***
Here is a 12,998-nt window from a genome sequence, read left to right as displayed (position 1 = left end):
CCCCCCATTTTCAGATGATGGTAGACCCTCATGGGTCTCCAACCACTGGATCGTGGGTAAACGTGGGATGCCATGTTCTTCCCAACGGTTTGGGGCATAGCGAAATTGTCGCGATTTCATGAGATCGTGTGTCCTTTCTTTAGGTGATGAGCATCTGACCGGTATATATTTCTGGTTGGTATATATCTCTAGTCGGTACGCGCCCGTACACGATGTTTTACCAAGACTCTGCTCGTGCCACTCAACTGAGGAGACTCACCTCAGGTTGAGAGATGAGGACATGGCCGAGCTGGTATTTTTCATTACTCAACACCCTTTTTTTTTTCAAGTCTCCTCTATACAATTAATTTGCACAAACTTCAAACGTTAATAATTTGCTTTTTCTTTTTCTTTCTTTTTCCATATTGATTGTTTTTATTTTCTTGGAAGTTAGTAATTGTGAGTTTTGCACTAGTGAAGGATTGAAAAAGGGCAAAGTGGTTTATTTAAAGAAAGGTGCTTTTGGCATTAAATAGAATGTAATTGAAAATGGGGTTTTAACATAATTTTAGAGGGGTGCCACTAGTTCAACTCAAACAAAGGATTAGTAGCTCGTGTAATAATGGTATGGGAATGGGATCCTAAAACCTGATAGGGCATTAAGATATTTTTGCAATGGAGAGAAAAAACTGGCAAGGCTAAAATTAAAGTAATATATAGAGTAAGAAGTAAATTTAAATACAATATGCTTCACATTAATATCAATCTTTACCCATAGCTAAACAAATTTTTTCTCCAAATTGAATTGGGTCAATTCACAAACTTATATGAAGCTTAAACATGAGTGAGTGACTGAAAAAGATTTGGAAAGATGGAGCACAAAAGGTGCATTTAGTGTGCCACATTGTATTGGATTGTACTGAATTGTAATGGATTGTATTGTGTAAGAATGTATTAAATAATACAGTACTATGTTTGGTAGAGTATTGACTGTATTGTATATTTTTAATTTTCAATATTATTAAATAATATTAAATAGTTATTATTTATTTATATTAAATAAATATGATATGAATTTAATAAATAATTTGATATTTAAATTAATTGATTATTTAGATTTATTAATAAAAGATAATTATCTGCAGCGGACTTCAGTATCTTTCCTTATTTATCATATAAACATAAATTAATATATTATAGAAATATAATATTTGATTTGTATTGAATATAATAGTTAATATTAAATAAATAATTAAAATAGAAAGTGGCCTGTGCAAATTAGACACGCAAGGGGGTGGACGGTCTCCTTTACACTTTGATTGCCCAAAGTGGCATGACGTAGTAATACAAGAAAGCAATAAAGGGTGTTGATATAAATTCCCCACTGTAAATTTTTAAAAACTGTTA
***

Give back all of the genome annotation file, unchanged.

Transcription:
Here is a 12,998-nt window from a genome sequence, read left to right as displayed (position 1 = left end):
CCCCCCATTTTCAGATGATGGTAGACCCTCATGGGTCTCCAACCACTGGATCGTGGGTAAACGTGGGATGCCATGTTCTTCCCAACGGTTTGGGGCATAGCGAAATTGTCGCGATTTCATGAGATCGTGTGTCCTTTCTTTAGGTGATGAGCATCTGACCGGTATATATTTCTGGTTGGTATATATCTCTAGTCGGTACGCGCCCGTACACGATGTTTTACCAAGACTCTGCTCGTGCCACTCAACTGAGGAGACTCACCTCAGGTTGAGAGATGAGGACATGGCCGAGCTGGTATTTTTCATTACTCAACACCCTTTTTTTTTTCAAGTCTCCTCTATACAATTAATTTGCACAAACTTCAAACGTTAATAATTTGCTTTTTCTTTTTCTTTCTTTTTCCATATTGATTGTTTTTATTTTCTTGGAAGTTAGTAATTGTGAGTTTTGCACTAGTGAAGGATTGAAAAAGGGCAAAGTGGTTTATTTAAAGAAAGGTGCTTTTGGCATTAAATAGAATGTAATTGAAAATGGGGTTTTAACATAATTTTAGAGGGGTGCCACTAGTTCAACTCAAACAAAGGATTAGTAGCTCGTGTAATAATGGTATGGGAATGGGATCCTAAAACCTGATAGGGCATTAAGATATTTTTGCAATGGAGAGAAAAAACTGGCAAGGCTAAAATTAAAGTAATATATAGAGTAAGAAGTAAATTTAAATACAATATGCTTCACATTAATATCAATCTTTACCCATAGCTAAACAAATTTTTTCTCCAAATTGAATTGGGTCAATTCACAAACTTATATGAAGCTTAAACATGAGTGAGTGACTGAAAAAGATTTGGAAAGATGGAGCACAAAAGGTGCATTTAGTGTGCCACATTGTATTGGATTGTACTGAATTGTAATGGATTGTATTGTGTAAGAATGTATTAAATAATACAGTACTATGTTTGGTAGAGTATTGACTGTATTGTATATTTTTAATTTTCAATATTATTAAATAATATTAAATAGTTATTATTTATTTATATTAAATAAATATGATATGAATTTAATAAATAATTTGATATTTAAATTAATTGATTATTTAGATTTATTAATAAAAGATAATTATCTGCAGCGGACTTCAGTATCTTTCCTTATTTATCATATAAACATAAATTAATATATTATAGAAATATAATATTTGATTTGTATTGAATATAATAGTTAATATTAAATAAATAATTAAAATAGAAAGTGGCCTGTGCAAATTAGACACGCAAGGGGGTGGACGGTCTCCTTTACACTTTGATTGCCCAAAGTGGCATGACGTAGTAATACAAGAAAGCAATAAAGGGTGTTGATATAAATTCCCCACTGTAAATTTTTAAAAACTGTTA